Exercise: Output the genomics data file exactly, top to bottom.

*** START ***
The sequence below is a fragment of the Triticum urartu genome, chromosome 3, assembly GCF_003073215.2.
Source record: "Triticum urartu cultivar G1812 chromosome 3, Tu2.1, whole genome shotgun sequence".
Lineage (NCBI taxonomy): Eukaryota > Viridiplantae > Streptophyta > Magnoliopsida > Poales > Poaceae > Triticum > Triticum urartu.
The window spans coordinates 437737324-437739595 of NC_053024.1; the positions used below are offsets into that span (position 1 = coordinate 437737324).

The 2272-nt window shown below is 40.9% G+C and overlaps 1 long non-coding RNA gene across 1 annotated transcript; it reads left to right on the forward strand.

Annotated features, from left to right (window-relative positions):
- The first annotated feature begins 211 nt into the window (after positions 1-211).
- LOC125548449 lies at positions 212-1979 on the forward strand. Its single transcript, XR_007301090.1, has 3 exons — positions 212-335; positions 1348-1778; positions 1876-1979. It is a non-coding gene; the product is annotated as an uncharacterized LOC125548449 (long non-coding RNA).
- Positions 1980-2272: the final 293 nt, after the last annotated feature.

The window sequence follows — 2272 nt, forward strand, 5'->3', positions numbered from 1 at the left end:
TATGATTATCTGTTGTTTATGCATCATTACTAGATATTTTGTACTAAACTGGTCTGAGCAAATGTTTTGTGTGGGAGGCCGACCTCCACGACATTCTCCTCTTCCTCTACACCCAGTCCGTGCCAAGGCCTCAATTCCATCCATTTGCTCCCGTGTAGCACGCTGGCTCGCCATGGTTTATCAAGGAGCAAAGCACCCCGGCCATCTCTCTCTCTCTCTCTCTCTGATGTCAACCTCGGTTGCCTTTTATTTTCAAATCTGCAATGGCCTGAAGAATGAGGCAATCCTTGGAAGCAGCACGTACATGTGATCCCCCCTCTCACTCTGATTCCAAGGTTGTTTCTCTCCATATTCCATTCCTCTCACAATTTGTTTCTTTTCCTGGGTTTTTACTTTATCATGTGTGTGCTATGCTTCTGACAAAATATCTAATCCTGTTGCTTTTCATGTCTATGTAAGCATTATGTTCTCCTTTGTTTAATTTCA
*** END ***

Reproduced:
The sequence below is a fragment of the Triticum urartu genome, chromosome 3, assembly GCF_003073215.2.
Source record: "Triticum urartu cultivar G1812 chromosome 3, Tu2.1, whole genome shotgun sequence".
Lineage (NCBI taxonomy): Eukaryota > Viridiplantae > Streptophyta > Magnoliopsida > Poales > Poaceae > Triticum > Triticum urartu.
The window spans coordinates 437737324-437739595 of NC_053024.1; the positions used below are offsets into that span (position 1 = coordinate 437737324).

The 2272-nt window shown below is 40.9% G+C and overlaps 1 long non-coding RNA gene across 1 annotated transcript; it reads left to right on the forward strand.

Annotated features, from left to right (window-relative positions):
- The first annotated feature begins 211 nt into the window (after positions 1-211).
- LOC125548449 lies at positions 212-1979 on the forward strand. Its single transcript, XR_007301090.1, has 3 exons — positions 212-335; positions 1348-1778; positions 1876-1979. It is a non-coding gene; the product is annotated as an uncharacterized LOC125548449 (long non-coding RNA).
- Positions 1980-2272: the final 293 nt, after the last annotated feature.

The window sequence follows — 2272 nt, forward strand, 5'->3', positions numbered from 1 at the left end:
TATGATTATCTGTTGTTTATGCATCATTACTAGATATTTTGTACTAAACTGGTCTGAGCAAATGTTTTGTGTGGGAGGCCGACCTCCACGACATTCTCCTCTTCCTCTACACCCAGTCCGTGCCAAGGCCTCAATTCCATCCATTTGCTCCCGTGTAGCACGCTGGCTCGCCATGGTTTATCAAGGAGCAAAGCACCCCGGCCATCTCTCTCTCTCTCTCTCTCTGATGTCAACCTCGGTTGCCTTTTATTTTCAAATCTGCAATGGCCTGAAGAATGAGGCAATCCTTGGAAGCAGCACGTACATGTGATCCCCCCTCTCACTCTGATTCCAAGGTTGTTTCTCTCCATATTCCATTCCTCTCACAATTTGTTTCTTTTCCTGGGTTTTTACTTTATCATGTGTGTGCTATGCTTCTGACAAAATATCTAATCCTGTTGCTTTTCATGTCTATGTAAGCATTATGTTCTCCTTTGTTTAATTTCA